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The Pope is sitting on my desk

   The November 11th issue of the Empire had an article on page A9 with the headline:"Vatican digs in after gay marriage advances". A shorter article next to it declared, "Pope resurrects Latin with academy to boost study." I tore the page off, folded it, and set it on my desk, where it has languished for almost three weeks.
   I saw it each day and thought, "This is a good topic for my blog." The next time I saw it, there was a tap on my shoulder that cautioned, "Are you sure you want to write about the Pope?" But the article is not in the Recycle Bin, so here goes.
   Pope Benedict XVI appears to be in the same kind of bubble that King George VI was in "The King's Speech", before he began taking speech lessons from the Australian speech therapist Lionel Logue in Logue's apartment. The King had never been in a commoner’s home. He had never walked through Hyde Park with a friend.
  The sidebar story about Latin in the Empire datelined Vatican City says, "Pope Benedict XVI issued a decree Saturday (Nov. 10) creating a new pontifical academy for Latin studies to try to boost interest in the official language of the Roman Catholic Church that is nevertheless out of widespread use elsewhere." The article goes on to say, "Benedict's move is further evidence of his attempt to restore the church to its traditional roots as it battles to prevent the faithful from straying in today's increasingly secular world."
   It might do His Holiness some good to put on a swell Italian suit, some Ray Ban sunglasses, and get out amongst the people. He could order an espresso at a sidewalk cafe, and strike up a conversation with the Italians at the next table. (The pope speaks several languages, including Italian.) After the ice is broken, he could casually ask them how they feel about gay marriage for Italians, and, by the way, how do they feel about resuscitating Latin?
   If, however, neither is negotiable, then Benedict can stay home and measure the impact of his pronouncements against gay marriage (the future) and for Latin (the past).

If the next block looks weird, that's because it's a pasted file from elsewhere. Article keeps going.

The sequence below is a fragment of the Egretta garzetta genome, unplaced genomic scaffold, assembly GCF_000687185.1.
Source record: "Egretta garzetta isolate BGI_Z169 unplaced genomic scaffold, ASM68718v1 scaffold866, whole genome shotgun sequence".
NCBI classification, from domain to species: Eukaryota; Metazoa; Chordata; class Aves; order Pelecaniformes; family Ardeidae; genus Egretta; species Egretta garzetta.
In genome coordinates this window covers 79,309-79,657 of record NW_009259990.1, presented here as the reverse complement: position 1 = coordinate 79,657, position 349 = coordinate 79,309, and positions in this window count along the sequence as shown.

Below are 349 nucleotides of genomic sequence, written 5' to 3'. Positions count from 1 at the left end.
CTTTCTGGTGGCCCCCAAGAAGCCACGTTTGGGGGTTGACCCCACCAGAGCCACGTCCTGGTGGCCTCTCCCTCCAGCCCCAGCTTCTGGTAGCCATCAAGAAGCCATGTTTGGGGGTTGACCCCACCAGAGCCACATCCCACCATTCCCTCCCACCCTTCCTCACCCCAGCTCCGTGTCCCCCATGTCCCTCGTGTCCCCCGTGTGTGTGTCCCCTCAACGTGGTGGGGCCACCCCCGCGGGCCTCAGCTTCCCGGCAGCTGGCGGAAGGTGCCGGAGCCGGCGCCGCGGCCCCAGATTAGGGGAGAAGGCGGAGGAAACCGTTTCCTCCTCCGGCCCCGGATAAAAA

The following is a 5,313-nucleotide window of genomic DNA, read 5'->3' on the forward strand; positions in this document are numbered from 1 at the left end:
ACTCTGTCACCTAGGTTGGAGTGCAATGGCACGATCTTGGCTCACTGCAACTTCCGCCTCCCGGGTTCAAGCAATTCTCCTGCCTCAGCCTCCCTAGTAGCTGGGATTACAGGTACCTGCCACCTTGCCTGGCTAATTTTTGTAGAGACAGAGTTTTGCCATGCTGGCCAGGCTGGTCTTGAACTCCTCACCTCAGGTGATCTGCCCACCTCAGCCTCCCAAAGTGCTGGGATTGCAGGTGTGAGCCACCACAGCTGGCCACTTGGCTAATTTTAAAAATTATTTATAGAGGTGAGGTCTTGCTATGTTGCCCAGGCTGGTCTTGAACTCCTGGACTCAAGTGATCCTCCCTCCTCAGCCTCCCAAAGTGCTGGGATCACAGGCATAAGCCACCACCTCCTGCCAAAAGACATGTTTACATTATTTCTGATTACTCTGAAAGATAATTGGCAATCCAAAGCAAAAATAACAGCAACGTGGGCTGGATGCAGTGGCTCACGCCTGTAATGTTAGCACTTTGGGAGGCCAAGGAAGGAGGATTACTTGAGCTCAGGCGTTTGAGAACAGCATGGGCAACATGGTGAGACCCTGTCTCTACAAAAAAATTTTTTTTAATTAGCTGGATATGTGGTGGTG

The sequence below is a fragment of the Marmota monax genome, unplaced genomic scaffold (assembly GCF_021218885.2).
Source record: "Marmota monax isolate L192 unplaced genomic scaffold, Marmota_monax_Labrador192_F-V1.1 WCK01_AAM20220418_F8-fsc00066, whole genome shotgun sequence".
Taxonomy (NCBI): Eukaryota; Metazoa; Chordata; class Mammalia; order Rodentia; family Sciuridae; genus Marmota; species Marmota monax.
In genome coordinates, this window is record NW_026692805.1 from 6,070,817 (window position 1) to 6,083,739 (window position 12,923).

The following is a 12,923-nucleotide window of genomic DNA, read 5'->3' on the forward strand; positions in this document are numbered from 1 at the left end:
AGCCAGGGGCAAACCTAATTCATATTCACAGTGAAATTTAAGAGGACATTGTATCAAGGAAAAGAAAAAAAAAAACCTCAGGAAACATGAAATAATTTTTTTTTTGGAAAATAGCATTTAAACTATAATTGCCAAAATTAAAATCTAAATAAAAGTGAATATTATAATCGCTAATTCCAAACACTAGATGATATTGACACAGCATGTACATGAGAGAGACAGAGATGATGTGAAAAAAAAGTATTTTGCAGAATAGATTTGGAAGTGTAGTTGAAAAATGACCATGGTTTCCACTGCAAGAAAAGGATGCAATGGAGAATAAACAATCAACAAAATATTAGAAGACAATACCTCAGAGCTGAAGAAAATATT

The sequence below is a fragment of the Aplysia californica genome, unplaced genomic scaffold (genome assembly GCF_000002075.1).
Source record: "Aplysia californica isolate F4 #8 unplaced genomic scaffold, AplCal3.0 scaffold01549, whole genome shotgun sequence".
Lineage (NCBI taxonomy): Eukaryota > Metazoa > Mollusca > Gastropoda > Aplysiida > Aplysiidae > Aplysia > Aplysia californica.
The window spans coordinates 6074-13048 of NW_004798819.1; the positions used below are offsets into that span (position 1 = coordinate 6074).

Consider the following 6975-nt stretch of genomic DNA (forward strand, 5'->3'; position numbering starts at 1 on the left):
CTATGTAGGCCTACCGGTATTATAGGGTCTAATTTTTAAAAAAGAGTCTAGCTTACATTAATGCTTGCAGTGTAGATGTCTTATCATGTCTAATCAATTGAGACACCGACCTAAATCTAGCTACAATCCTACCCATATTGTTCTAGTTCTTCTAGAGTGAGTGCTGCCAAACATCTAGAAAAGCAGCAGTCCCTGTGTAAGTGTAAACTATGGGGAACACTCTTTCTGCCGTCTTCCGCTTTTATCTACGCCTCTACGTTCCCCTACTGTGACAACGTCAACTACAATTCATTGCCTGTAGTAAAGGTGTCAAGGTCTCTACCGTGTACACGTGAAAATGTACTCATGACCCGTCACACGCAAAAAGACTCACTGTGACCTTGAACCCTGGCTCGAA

I was raised Catholic and went to Catholic school when my parents could afford it. No matter how expensive it was for a Marine Corps Sergeant, it was their obligation to send us to Catholic school if they could find a way to do it. There were a few years, like when we lived at Camp Pendleton, California, that two of us went to the Mission San Luis Rey school one year, then went to the base school while the other two went to San Luis Rey the next year. It was hard for us to make and keep friends, but that was the way my parents saw their obligation as Catholics.
   When we were stationed in Houston, Texas, my mom taught at St. Peter's School, and I think got some of our tuition taken care of as a quid pro quo. All through 7th and 8th grade, I sang at Requiem masses in Latin up in the choir loft of St. Peter's Church. I can still sing Kyrie Eleison all the way through.
   Vatican II, which took place 50 years ago last month, was meant to change the Catholic Church to better fit the times. Latin was out, the local language was in. Priests faced the congregation more often instead of facing the altar during most of Mass.
   Catholics around the world could not eat meat on the Friday before Vatican II, but they could have hamburgers the Friday afterwards. It was no longer a sin that required confessing. I couldn't go to my Baptist friend's Bible School in September,but I could go with her in late October 1962 guilt-free.
   This was all very confusing to me as a fourteen year old. I remember very distinctly the moment when I said to myself, "The whole thing was made up." I did not say anything to my parents, but I quit the Church in my mind that day.
   So, now, here is the Pope in the year 2012 "digging in" on gay marriage when many cultures are finally accepting the reality that there are gay people who love each other and should have the right to marry. Pope Benedict wants to resurrect Latin like Lazarus from the grave. Someone should tell him what a wife would tell him: “Let it go, dear. You have much bigger fish to fry."
   Now I can finally recycle Page A9 of the November 11, 2012 Juneau Empire.

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